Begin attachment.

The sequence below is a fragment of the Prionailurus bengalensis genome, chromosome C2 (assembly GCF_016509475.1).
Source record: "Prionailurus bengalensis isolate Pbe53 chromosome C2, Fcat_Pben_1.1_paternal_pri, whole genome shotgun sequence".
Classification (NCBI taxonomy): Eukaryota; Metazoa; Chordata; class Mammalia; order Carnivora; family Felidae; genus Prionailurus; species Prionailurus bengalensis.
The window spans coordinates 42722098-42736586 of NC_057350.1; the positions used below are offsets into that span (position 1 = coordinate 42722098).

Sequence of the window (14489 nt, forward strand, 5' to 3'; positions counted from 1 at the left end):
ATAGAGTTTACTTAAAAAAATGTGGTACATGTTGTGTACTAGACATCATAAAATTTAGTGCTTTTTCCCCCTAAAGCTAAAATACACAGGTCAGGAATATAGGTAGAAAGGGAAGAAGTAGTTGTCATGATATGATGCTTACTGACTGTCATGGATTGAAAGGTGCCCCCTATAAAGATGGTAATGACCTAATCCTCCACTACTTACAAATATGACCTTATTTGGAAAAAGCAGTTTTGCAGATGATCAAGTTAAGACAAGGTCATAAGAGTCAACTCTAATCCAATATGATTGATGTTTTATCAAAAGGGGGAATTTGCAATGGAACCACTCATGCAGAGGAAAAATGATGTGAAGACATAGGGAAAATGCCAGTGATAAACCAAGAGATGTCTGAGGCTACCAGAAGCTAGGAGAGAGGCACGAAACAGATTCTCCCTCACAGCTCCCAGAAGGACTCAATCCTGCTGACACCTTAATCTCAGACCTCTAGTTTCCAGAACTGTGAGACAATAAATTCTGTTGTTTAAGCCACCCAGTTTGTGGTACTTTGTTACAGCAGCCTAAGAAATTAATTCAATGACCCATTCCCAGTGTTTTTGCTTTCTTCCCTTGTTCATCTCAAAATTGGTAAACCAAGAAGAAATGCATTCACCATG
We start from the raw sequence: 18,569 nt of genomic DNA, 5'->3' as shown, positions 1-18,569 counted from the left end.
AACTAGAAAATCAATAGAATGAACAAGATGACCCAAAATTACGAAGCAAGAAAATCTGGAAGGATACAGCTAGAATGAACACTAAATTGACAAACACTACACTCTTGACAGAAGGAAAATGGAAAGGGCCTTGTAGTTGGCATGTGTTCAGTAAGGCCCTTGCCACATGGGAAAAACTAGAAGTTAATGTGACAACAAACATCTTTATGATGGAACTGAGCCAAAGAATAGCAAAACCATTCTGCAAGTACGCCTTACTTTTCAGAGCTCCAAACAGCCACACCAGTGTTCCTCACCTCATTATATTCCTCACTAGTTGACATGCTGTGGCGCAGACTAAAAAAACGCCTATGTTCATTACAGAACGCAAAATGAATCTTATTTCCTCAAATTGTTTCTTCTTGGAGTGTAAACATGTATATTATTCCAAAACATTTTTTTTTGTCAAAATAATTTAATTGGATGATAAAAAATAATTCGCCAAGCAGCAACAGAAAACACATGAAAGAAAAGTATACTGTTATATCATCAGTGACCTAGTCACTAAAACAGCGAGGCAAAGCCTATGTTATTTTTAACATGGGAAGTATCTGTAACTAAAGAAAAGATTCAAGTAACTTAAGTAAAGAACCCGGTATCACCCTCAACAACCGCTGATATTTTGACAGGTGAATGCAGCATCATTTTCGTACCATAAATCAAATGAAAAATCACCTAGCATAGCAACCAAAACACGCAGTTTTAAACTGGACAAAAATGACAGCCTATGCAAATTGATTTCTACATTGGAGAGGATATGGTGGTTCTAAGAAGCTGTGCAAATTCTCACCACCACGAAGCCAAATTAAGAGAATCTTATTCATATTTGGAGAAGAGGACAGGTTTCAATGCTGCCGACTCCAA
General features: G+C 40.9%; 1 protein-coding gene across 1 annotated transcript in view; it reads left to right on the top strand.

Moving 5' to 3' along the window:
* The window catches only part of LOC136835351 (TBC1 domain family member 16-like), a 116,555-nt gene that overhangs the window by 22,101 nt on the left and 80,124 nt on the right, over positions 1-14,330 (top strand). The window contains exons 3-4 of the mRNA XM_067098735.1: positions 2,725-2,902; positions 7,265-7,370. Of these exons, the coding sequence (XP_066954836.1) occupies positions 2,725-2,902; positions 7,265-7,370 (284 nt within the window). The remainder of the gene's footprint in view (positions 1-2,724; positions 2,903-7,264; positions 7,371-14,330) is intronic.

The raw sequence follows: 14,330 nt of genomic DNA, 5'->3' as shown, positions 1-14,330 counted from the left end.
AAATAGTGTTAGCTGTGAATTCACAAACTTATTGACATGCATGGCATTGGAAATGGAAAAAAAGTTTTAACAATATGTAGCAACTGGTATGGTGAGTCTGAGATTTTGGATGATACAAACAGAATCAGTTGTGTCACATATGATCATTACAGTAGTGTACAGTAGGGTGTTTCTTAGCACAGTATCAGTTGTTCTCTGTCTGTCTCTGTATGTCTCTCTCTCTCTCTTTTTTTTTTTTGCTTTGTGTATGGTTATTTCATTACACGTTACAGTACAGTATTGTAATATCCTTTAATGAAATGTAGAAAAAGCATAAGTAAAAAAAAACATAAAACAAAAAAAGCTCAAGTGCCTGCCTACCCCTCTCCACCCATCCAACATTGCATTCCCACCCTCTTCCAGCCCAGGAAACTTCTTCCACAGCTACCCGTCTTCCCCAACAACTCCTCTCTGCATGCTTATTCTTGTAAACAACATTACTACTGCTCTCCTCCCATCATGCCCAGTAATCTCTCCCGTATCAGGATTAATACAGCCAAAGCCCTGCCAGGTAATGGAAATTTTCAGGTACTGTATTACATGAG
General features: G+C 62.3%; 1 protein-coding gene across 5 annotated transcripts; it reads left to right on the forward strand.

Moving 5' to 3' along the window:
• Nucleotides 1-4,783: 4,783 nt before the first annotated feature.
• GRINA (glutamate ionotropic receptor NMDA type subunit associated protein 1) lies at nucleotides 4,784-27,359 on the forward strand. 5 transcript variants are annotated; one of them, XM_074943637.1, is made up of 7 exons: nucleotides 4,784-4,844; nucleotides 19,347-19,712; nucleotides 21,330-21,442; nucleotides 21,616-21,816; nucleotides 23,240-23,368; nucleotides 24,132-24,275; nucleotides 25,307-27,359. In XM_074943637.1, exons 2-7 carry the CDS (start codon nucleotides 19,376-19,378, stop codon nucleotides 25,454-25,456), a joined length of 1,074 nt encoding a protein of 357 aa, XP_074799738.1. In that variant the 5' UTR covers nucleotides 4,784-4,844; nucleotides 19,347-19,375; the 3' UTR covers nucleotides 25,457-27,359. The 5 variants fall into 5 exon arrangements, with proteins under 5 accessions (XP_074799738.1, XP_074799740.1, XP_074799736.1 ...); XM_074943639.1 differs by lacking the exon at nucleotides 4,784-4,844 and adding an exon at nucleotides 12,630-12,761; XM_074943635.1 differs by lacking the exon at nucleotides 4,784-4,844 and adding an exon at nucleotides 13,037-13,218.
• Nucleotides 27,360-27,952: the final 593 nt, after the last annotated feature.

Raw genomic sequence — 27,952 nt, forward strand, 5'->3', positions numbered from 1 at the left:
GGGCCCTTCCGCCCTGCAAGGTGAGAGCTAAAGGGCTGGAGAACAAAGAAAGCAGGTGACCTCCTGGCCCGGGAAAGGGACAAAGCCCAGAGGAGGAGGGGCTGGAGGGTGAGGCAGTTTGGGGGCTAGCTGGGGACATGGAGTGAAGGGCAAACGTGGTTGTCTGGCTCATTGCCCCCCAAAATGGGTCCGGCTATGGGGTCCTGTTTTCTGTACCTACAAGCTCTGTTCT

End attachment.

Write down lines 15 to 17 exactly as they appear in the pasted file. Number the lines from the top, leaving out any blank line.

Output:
Moving 5' to 3' along the window:
• Nucleotides 1-4,783: 4,783 nt before the first annotated feature.
• GRINA (glutamate ionotropic receptor NMDA type subunit associated protein 1) lies at nucleotides 4,784-27,359 on the forward strand. 5 transcript variants are annotated; one of them, XM_074943637.1, is made up of 7 exons: nucleotides 4,784-4,844; nucleotides 19,347-19,712; nucleotides 21,330-21,442; nucleotides 21,616-21,816; nucleotides 23,240-23,368; nucleotides 24,132-24,275; nucleotides 25,307-27,359. In XM_074943637.1, exons 2-7 carry the CDS (start codon nucleotides 19,376-19,378, stop codon nucleotides 25,454-25,456), a joined length of 1,074 nt encoding a protein of 357 aa, XP_074799738.1. In that variant the 5' UTR covers nucleotides 4,784-4,844; nucleotides 19,347-19,375; the 3' UTR covers nucleotides 25,457-27,359. The 5 variants fall into 5 exon arrangements, with proteins under 5 accessions (XP_074799738.1, XP_074799740.1, XP_074799736.1 ...); XM_074943639.1 differs by lacking the exon at nucleotides 4,784-4,844 and adding an exon at nucleotides 12,630-12,761; XM_074943635.1 differs by lacking the exon at nucleotides 4,784-4,844 and adding an exon at nucleotides 13,037-13,218.